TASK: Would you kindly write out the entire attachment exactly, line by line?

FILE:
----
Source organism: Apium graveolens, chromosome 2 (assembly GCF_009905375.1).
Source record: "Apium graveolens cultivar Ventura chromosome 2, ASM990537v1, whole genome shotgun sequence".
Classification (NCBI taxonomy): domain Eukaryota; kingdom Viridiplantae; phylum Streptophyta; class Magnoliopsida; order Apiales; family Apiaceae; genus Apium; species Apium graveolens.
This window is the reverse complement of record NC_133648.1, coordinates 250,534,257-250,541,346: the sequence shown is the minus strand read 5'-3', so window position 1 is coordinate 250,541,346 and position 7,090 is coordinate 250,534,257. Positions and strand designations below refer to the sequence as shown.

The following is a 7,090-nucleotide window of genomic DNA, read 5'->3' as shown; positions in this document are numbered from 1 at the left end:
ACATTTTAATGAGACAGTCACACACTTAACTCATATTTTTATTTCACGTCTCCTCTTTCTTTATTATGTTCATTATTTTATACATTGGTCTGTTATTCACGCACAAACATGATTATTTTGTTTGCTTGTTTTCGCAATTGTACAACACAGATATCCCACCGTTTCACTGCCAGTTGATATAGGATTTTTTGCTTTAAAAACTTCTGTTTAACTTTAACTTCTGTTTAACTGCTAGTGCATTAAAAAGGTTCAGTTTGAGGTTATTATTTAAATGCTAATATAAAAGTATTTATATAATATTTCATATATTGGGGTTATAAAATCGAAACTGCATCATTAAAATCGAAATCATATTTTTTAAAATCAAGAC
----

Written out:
Source organism: Apium graveolens, chromosome 2 (assembly GCF_009905375.1).
Source record: "Apium graveolens cultivar Ventura chromosome 2, ASM990537v1, whole genome shotgun sequence".
Classification (NCBI taxonomy): domain Eukaryota; kingdom Viridiplantae; phylum Streptophyta; class Magnoliopsida; order Apiales; family Apiaceae; genus Apium; species Apium graveolens.
This window is the reverse complement of record NC_133648.1, coordinates 250,534,257-250,541,346: the sequence shown is the minus strand read 5'-3', so window position 1 is coordinate 250,541,346 and position 7,090 is coordinate 250,534,257. Positions and strand designations below refer to the sequence as shown.

The following is a 7,090-nucleotide window of genomic DNA, read 5'->3' as shown; positions in this document are numbered from 1 at the left end:
ACATTTTAATGAGACAGTCACACACTTAACTCATATTTTTATTTCACGTCTCCTCTTTCTTTATTATGTTCATTATTTTATACATTGGTCTGTTATTCACGCACAAACATGATTATTTTGTTTGCTTGTTTTCGCAATTGTACAACACAGATATCCCACCGTTTCACTGCCAGTTGATATAGGATTTTTTGCTTTAAAAACTTCTGTTTAACTTTAACTTCTGTTTAACTGCTAGTGCATTAAAAAGGTTCAGTTTGAGGTTATTATTTAAATGCTAATATAAAAGTATTTATATAATATTTCATATATTGGGGTTATAAAATCGAAACTGCATCATTAAAATCGAAATCATATTTTTTAAAATCAAGAC